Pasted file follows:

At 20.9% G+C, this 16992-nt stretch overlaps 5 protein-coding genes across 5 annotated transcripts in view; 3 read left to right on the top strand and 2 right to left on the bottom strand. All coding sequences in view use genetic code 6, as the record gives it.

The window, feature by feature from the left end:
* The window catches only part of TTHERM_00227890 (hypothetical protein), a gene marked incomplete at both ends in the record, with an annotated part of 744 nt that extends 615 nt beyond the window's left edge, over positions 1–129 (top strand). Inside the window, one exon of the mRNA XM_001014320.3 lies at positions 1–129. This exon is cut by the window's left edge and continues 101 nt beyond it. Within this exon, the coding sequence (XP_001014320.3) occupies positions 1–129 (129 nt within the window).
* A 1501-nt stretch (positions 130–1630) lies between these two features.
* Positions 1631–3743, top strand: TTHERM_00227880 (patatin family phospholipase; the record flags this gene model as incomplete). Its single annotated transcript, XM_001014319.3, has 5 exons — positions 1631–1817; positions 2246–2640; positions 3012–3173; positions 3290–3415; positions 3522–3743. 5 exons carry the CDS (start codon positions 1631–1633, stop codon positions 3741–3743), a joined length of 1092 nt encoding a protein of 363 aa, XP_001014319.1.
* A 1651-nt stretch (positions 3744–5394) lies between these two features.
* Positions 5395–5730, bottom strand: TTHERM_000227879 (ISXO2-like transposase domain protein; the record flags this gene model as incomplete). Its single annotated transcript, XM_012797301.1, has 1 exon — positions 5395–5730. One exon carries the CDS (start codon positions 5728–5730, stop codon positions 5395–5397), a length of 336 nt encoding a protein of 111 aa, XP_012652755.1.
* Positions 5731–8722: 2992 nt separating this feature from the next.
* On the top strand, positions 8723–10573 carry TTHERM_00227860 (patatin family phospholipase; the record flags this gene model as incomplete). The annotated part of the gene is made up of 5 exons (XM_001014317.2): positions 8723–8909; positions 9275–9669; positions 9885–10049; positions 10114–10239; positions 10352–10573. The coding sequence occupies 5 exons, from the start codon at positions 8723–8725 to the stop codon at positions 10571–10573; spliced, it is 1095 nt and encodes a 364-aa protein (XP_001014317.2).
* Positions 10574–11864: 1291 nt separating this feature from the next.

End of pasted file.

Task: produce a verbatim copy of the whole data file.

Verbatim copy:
At 20.9% G+C, this 16992-nt stretch overlaps 5 protein-coding genes across 5 annotated transcripts in view; 3 read left to right on the top strand and 2 right to left on the bottom strand. All coding sequences in view use genetic code 6, as the record gives it.

The window, feature by feature from the left end:
* The window catches only part of TTHERM_00227890 (hypothetical protein), a gene marked incomplete at both ends in the record, with an annotated part of 744 nt that extends 615 nt beyond the window's left edge, over positions 1–129 (top strand). Inside the window, one exon of the mRNA XM_001014320.3 lies at positions 1–129. This exon is cut by the window's left edge and continues 101 nt beyond it. Within this exon, the coding sequence (XP_001014320.3) occupies positions 1–129 (129 nt within the window).
* A 1501-nt stretch (positions 130–1630) lies between these two features.
* Positions 1631–3743, top strand: TTHERM_00227880 (patatin family phospholipase; the record flags this gene model as incomplete). Its single annotated transcript, XM_001014319.3, has 5 exons — positions 1631–1817; positions 2246–2640; positions 3012–3173; positions 3290–3415; positions 3522–3743. 5 exons carry the CDS (start codon positions 1631–1633, stop codon positions 3741–3743), a joined length of 1092 nt encoding a protein of 363 aa, XP_001014319.1.
* A 1651-nt stretch (positions 3744–5394) lies between these two features.
* Positions 5395–5730, bottom strand: TTHERM_000227879 (ISXO2-like transposase domain protein; the record flags this gene model as incomplete). Its single annotated transcript, XM_012797301.1, has 1 exon — positions 5395–5730. One exon carries the CDS (start codon positions 5728–5730, stop codon positions 5395–5397), a length of 336 nt encoding a protein of 111 aa, XP_012652755.1.
* Positions 5731–8722: 2992 nt separating this feature from the next.
* On the top strand, positions 8723–10573 carry TTHERM_00227860 (patatin family phospholipase; the record flags this gene model as incomplete). The annotated part of the gene is made up of 5 exons (XM_001014317.2): positions 8723–8909; positions 9275–9669; positions 9885–10049; positions 10114–10239; positions 10352–10573. The coding sequence occupies 5 exons, from the start codon at positions 8723–8725 to the stop codon at positions 10571–10573; spliced, it is 1095 nt and encodes a 364-aa protein (XP_001014317.2).
* Positions 10574–11864: 1291 nt separating this feature from the next.